I once took a ceramics class and my crowning creation was a weird undersea slug creature with a massive mouth and some kind of odd, angler fishlike protuberance. My roommates used it as an ashtray.

Students and faculty at Eindhoven University of Technology are building a 131-foot-tall replica of Barcelona’s Sagrada Familia Basilica out of ice, which I guess is cool. Of course, come summer, their glimmering towers will melt to naught while I still have that ashtray. Somewhere. Maybe in a box at my mom’s house?

The team plans to begin construction this December in Juuka, Finland, and build it in under a month using a long-forgotten and, thanks to climate change, sure-to-be-short-lived technology called Pykrete.

From the project’s web site:

Grist thanks its sponsors. Become one.

Three times as strong
A 50-strong team will build the ice basilica by spraying thin layers of water and snow onto large, inflated molds and allowing it to freeze. They first spray a layer of snow, followed by a layer of water containing 10% sawdust. That mixture, called pykrete, is immediately absorbed by the snow and then freezes. The wood fiber content makes the material three times as strong as normal ice, and it’s also a lot tougher.

Snow cannon
Once a strong layer has formed, the builders allow the molds to empty and then remove them. Because the structure is more complex than last year’s dome, they have to monitor the quality of the building material even more closely. It’s also a challenge to pump the pykrete up and spray it at a height of 40 meters. This time the builders will take a snow cannon with them to avoid a repeat of the snow shortage experienced last year. They plan to work in shifts, round the clock, in the freezing cold, because any longer interruptions would cause the equipment to freeze up.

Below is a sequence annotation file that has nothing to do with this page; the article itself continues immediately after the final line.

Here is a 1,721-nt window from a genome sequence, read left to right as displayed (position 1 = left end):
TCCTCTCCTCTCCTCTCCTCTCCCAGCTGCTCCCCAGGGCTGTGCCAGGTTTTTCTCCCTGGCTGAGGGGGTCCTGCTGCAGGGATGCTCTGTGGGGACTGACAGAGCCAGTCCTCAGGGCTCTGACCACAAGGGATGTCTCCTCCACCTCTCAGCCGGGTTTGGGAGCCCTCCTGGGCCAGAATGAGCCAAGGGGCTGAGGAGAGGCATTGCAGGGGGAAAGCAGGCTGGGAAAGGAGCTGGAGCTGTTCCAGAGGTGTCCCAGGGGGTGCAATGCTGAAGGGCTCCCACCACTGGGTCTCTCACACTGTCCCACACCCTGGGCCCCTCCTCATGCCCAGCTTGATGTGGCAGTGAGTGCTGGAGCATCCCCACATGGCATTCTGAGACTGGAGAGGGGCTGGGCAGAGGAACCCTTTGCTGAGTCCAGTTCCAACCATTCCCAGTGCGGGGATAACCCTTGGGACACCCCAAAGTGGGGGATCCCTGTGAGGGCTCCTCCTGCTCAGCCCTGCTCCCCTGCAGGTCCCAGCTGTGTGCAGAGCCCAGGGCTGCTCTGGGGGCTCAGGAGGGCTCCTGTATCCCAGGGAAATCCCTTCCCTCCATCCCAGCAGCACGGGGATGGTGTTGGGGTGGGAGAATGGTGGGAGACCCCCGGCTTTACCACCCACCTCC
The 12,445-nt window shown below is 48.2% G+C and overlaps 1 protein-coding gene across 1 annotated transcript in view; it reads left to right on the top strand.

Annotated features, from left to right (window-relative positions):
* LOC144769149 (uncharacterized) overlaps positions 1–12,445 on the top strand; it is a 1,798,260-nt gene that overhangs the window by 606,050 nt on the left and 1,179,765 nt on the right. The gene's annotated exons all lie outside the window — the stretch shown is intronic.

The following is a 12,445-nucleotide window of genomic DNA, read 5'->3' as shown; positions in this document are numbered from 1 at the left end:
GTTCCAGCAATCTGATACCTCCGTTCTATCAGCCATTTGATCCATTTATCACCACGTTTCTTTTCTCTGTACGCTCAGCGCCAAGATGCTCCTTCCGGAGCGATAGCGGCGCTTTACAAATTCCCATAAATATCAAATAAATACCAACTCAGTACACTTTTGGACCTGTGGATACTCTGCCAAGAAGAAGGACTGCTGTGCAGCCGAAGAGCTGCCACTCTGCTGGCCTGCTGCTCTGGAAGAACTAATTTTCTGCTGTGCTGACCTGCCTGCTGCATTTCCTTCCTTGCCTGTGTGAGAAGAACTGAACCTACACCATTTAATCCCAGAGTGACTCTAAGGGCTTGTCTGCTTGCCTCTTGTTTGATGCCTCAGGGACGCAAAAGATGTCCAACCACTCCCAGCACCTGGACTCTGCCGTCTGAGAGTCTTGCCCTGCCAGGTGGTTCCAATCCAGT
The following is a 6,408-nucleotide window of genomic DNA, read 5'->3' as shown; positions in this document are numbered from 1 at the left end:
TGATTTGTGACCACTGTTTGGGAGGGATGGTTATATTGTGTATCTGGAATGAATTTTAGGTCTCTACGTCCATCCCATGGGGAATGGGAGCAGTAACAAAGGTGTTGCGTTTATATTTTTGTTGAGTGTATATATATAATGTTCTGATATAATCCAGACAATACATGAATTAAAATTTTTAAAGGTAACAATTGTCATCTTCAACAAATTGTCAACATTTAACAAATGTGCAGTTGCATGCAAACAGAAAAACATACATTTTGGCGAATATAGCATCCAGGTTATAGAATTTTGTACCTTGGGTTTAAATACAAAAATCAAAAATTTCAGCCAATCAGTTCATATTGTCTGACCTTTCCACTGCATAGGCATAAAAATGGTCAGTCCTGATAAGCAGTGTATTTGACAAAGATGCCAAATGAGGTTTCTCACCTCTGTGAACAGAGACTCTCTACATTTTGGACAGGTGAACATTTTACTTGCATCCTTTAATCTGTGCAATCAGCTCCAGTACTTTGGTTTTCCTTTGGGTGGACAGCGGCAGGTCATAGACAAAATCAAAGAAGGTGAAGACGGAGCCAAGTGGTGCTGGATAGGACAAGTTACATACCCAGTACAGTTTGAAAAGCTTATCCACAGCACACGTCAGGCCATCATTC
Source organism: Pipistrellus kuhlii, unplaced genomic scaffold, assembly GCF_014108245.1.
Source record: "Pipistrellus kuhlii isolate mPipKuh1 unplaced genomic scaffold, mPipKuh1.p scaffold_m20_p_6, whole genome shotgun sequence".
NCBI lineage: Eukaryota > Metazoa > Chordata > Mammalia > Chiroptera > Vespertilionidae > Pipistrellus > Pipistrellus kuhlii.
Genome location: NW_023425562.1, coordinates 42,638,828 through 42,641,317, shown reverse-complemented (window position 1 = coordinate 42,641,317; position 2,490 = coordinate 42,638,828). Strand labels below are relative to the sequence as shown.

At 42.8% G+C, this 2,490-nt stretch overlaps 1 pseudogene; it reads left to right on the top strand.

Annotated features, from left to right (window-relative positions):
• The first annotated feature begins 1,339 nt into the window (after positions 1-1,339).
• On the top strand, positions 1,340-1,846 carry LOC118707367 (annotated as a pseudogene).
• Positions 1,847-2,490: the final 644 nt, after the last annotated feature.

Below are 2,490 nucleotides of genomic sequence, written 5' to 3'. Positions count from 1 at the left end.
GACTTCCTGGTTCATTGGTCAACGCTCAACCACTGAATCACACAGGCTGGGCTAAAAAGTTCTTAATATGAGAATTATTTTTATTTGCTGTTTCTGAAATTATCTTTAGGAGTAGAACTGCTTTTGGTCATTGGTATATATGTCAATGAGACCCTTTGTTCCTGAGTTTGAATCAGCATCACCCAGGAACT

So maybe students won’t get to take home an ashtray or a bong, but they do get to use a snow cannon. If St. Mary’s College had had a snow cannon, I’d still be there.

The team is hoping to draw attention to the benefits of Pykrete, which has been in use since the 1940s. It is a cheap, eco-friendly material that is abundantly available in colder climes and is perfect for temporary structures and touristy ice hotels.

Grist thanks its sponsors. Become one.

Of course, they are also hoping for cold weather to facilitate the project, which, in these years of living dangerously, is less and less a guarantee. Last year the University built a 98-foot ice dome, but the project was delayed as there was no frost in Juuka when construction was set to begin. It was the mildest weather in 146 years.

So good luck, kids. We’re glad you’re learning this fantastic technique. Here’s hoping you still have places to use it.

Reader support helps sustain our work. Donate today to keep our climate news free.